Political faction


Political faction

A political faction is a grouping of individuals, especially within a political organisation, such as a political party, a trade union, or other group with a political purpose. It may also be referred to as a power bloc, or a voting bloc. The individuals within a faction are united in a common goal or set of common goals for the organization they are a part of, not necessarily shared by all of that organization's members. They band together as a way of achieving these goals and advancing their agenda and position within the organization.

A political faction could thus be described as a “party within a party”. It is important to note, however, that political factions are not limited to political parties; they can and frequently do form within any group that has some sort of political aim or purpose.

Etymology and usage

The Latin word "factio" denoted originally either of the chariot teams that were organized professionally by private companies in ancient Rome, [These teams were not unlike gladiator schools, but the lethal nature of that entertainment meant few performers lasted long enough to build up similar crowd loyalty to the "team", while the fighters rarely actually teamed up, but rather fought duels or beasts.] each recognizable by characteristic colour, and arousing supporter hysteria similar to that in modern sports fans. [Soccer, for instance, has seen riots between fans of opposing teams in England and Europe and once started a war in Central America.] In time, political currents could become associated with such a team, although precisely how this happened is unclear. In Byzantine Constantinople, two such chariot factions, blue and green, repeatedly made or broke the claims of candidates to the imperial throne.

Occasionally, the term "faction" is still used more or less as a synonym for political party, but "with opprobrious sense, conveying the imputation of selfish or mischievous ends or turbulent or unscrupulous methods", according to the Oxford English Dictionary. In his Dictionary, Samuel Johnson (a Tory) dismissively defined Whig as "the name of a faction". Similarly, in the tenth instalment of the Federalist Papers, James Madison defines a faction as "a number of citizens, whether amounting to a minority or majority of the whole, who are united and actuated by some common impulse of passion, or of interest, adverse to the rights of other citizens, or to the permanent and aggregate interests of the community." In plain English this is a group that pursues self interest at the expense of the common good.

Aims of factions

The aims of a political faction are as diverse as the different types of bodies within which they appear. Typically, however, they include: advancing a particular policy or policy agenda, preventing the adoption of alternative policies and supporting given individuals to positions of power within the organization or in the wider political world. A faction can primarily be based around supporting a given person or group, or a single major aim, with little in the way of common agenda otherwise, or it can have a comprehensive and definitive set of policies. Either way, factional politics typically revolve around personality, with a few individuals playing key roles, acting as a magnet for like-minded people, leading the activities of the faction, and acting as a prominent voice for the shared objectives of the faction. Such individuals can be referred to by a variety of names, such as “powerbrokers” or “factional chiefs”.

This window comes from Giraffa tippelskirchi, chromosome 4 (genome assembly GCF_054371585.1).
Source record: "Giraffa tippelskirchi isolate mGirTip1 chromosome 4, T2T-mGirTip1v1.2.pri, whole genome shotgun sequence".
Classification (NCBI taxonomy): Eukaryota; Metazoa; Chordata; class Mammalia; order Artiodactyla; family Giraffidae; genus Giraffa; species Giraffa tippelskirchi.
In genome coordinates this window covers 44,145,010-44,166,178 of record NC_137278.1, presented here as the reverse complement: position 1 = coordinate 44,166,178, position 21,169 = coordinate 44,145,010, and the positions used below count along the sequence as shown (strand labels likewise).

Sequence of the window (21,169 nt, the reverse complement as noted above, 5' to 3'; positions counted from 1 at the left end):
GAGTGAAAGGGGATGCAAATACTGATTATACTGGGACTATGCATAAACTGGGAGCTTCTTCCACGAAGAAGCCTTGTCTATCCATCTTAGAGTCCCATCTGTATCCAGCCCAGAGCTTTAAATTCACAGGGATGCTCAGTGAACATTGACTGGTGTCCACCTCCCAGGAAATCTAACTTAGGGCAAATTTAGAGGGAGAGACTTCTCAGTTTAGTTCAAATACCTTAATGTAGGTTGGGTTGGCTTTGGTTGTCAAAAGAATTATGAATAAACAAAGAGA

Organization

Factions differ in the amount of organization and internal structure they possess. Most factions are very loose organisations, having no definitive list of members, but some factions, have a formal internal structure, with membership lists, regular meetings, official positions – such as negotiators, conveners, whips, and organisers, – and a definitive policy position on every issue affecting the broader organisation. Such factions will typically be binding – that is, they rely upon all members casting their votes in accordance with the pre-ordained official stance of the faction.

Operation of factions

In political organizations that are democratic in structure, factions rely heavily on securing enough votes to win important ballots. This process is sometimes referred to as “doing the numbers”. Having the numbers will allow the faction to push policies it supports and elect its members to powerful positions within the broader organisation.

If one faction develops within an organization, there will usually be at least one other that develops in opposition to it. Opposing factions will try to match each others’ level of organisation and internal discipline, but will also engage in negotiations and trade-offs to ensure that the organisation’s activities are not compromised and that every group has a chance to obtain at least some of its goals.

Key to the operation of an organized faction is the existence of a power base. This will typically be some office, division or branch of the broader organisation over which the faction has effective control. Sometimes a power base may be an external or affiliated organisation that is involved with the broader organisation in some way.

A power base serves several key functions:
*It acts as a recruitment center for new members, and promotes homogeneity within the membership (crucial for maintaining factional cohesion);
*It can be used as an organizing center for factional events and activities;
*It functions as a springboard, advancing the career of selected factional members and allowing them to gain skills that will increase their effectiveness and clout.

Effects of factions

The existence of a factional system can have serious negative consequences for a political organisation. If factional strife becomes intensive and public, the organisation may suffer from perceptions of disunity. Taken one step further, if the conflict is particularly severe, it may cause ruptures within the organisation that seriously impede its effectiveness, leading to break-up or collapse of the organisation.